E-commerce boosting demand for industrial units

Net businesses are moving out from their previously smaller premise to a larger storage area to handle larger stocks

by ASILA JALIL/ pic by AFP

RISING online trade and the emergence of more e-commerce merchants are pushing the demand for warehouses as netpreneurs seek more storage to cope with rising sales and business expansion.

E-commerce sales have shot up in recent years as consumers abandon the traditional brick-and-mortar shops and jump on the Internet bandwagon. Traders are capitalising on the buyers’ unending thirst to buy online, purchasing everything from baby diapers and milk powders to clothing and other basic necessities.

More e-commerce upstarts are also sprucing. To cope with the rising demands, these new net businesses are moving out from their previously smaller premise or their home to a larger storage area to handle larger stocks and process more orders.

The e-commerce phenomenon has helped provide some respite to the reeling property industry, especially commercial properties.

Carey Real Estate Sdn Bhd MD Nixon Paul said while office rental rates in Petaling Jaya (PJ) dropped and property values slumped in between January and October, there were bright spots for industrial properties.

He said industrial buildings in Shah Alam have appreciated in value due to a strong demand for such property.

“Right now, because of e-commerce, demand for warehouses is much stronger,” Paul told The Malaysian Reserve.

National Property Information Centre’s data for the first six months of 2019 showed that overhang for industrial units dropped to 1,047 units worth RM1.65 billion, or 11.5% , compared to 1,183 units valued at RM1.98 billion recorded during the same period a year ago.

Industrial units were the only sector that registered a drop in property overhang during the first two quarters of the year.

Figures for the January through June 2019 period showed overhang in residential units rose by 1.5%, shops added 13.9%, small office and home office (SOHO) increased 24.3% and serviced apartments jumped 59.9%.

The total value of all unsold properties in the country for the above-mentioned period was a stunning RM41.72 billion.

Residential and serviced apartments were the largest contributor to the glut, accounting for RM19.76 billion and RM14.57 billion in total value respectively.

The total unsold properties in the first six months of 2018 was RM35.75 billion, indicating the value of unsold properties continued to rise in the January-June period.

Transactions involving industrial units rose to 3,137 units in the first half of 2019 (1H19), a 24.8% increase compared to 2,514 units in 1H18.

However, commercial properties have not seen a major shift.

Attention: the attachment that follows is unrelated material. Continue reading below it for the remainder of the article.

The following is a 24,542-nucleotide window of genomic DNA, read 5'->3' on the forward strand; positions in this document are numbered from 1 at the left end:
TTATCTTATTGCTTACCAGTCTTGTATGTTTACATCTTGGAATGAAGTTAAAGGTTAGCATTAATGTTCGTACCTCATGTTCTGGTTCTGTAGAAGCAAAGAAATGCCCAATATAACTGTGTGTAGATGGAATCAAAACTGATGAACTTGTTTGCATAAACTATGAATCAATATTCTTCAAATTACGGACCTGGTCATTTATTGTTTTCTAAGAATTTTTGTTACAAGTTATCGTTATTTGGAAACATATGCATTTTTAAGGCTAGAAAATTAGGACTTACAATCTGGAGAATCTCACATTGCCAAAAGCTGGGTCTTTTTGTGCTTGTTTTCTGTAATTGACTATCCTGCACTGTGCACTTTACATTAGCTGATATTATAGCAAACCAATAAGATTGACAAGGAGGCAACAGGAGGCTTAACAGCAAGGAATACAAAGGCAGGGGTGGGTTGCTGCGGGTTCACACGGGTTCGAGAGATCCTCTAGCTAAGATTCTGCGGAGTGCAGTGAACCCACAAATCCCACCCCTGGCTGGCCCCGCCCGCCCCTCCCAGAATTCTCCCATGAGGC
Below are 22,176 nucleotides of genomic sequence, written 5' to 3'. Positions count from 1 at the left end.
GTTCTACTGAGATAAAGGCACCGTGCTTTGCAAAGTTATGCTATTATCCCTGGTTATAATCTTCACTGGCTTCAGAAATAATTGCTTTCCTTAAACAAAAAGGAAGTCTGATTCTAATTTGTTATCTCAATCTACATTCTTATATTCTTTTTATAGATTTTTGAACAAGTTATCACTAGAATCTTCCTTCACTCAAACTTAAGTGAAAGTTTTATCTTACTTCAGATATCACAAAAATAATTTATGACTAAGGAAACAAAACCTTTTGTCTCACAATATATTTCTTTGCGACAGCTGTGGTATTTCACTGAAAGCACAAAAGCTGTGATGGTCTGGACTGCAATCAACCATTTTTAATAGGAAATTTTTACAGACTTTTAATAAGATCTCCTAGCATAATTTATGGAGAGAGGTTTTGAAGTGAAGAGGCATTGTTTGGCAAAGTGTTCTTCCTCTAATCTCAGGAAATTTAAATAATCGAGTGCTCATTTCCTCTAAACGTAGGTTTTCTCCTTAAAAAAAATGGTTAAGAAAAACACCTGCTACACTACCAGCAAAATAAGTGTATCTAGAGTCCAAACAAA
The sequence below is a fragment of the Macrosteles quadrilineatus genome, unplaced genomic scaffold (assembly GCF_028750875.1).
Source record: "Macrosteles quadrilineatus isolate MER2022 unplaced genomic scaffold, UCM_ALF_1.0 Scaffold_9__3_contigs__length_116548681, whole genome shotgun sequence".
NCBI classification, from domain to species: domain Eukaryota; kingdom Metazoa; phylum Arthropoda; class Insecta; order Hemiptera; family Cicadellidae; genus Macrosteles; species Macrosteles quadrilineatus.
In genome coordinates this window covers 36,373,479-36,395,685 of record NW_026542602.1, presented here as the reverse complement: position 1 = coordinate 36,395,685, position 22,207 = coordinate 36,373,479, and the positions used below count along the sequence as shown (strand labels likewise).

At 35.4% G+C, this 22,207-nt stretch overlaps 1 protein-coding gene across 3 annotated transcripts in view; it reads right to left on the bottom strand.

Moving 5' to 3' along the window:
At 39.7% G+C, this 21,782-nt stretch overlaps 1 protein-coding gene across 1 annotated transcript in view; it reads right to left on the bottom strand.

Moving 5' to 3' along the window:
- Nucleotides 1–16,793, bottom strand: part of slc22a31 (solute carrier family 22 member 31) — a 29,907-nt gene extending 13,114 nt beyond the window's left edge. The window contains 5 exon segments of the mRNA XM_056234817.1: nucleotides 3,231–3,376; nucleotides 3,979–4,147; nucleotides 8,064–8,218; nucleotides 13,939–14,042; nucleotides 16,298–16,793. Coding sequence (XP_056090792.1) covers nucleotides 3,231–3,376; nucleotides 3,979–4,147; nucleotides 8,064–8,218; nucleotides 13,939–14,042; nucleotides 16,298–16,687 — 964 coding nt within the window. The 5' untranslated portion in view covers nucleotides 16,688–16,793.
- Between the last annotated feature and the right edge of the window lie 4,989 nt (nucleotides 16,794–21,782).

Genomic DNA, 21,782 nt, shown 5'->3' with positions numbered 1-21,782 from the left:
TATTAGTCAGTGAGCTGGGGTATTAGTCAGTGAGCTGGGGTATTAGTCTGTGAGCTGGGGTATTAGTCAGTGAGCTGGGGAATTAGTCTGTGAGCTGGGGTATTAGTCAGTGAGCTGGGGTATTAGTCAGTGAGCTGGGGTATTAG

Paul said office rental rates in Kuala Lumpur (KL) have not decreased significantly, but a slight drop has been seen in PJ for the first 10 months of this year.

“I can say there has been a decrease of at least 5% for commercial properties in PJ since January this year.

“Whereas for KL, it is hard to make a reference. Actually, you can’t generalise it but in prime locations, they have not dropped,” he said.

He quoted the differences in rental rates between commercial properties in Jalan Ampang and those near KL Convention Centre.

Based on property listings on the Internet, monthly rental for offices in KL ranges from RM1,800 for a 700 sq ft SOHO unit to RM65,000 for a 13,000 sq ft Grade A office.

Knight Frank Research and Consultancy’s Office Market for the second quarter of 2019 (2Q19) stated that there were marginal improvements on the average achievable rental rate and occupancy of office space in KL-fringed area.

The areas were Damansara Heights, KL Sentral, Taman Tun Dr Ismail, Mont Kiara, Dutamas, Mid Valley City, KL Eco City, Bangsar South, Kerinchi, Pantai and Bangsar.

It said rental rates in KL city, however, continues to be under pressure as landlords compete to fill up their office space amid rapid increase of new supply.

“The tenant-led office market is expected to remain challenging in the short to medium term due to the growing pipeline of office space and slower absorption.

“In KL city, newly completed buildings with no significant committed tenancies will continue to exert pressure on the overall occupancy and rental levels. The outlook for the KL city office market remains cloudy as there is no immediate catalyst to boost demand for the escalating office supply.

“On the fringes of KL and in Selangor, however, the office markets are expected to remain resilient with both occupancy and rental levels holding steady. The expanding rail network in the Klang Valley continues to drive demand for office space in these decentralised locations,” it said in the report.

The report showed that rental rates for Grade A offices located in Pantai/ Bangsar saw a 0.3% decrease from last quarter, rates in Damansara Heights and Mid Valley City/KL Eco City remained unchanged, while KL Sentral, Taman Tun Dr Ismail/Mont Kiara/Dutamas and Bangsar South/ Kerinchi registered increases of 1%, 0.5% and 1.5% respectively.

The report also stated that rates for Prime A+ offices at the new central business district (CBD) remained unchanged since the last quarter, while Grade A offices at the new CBD and old CBD have decreased 1% and 0.7% respectively.

It added that the growing number of small and medium enterprises has led to a rise in demand for co-working space.

“This new office segment is here to stay as the current workforce becomes more mobile and occupiers seek for flexibility in business scaling.

“Securing a co-working operator as a tenant offers landlords the flexibility to cater for existing tenants’ changing needs, accommodating leasing requirements as companies grow, downsize or require flexible expansion for short-term projects,” said the report.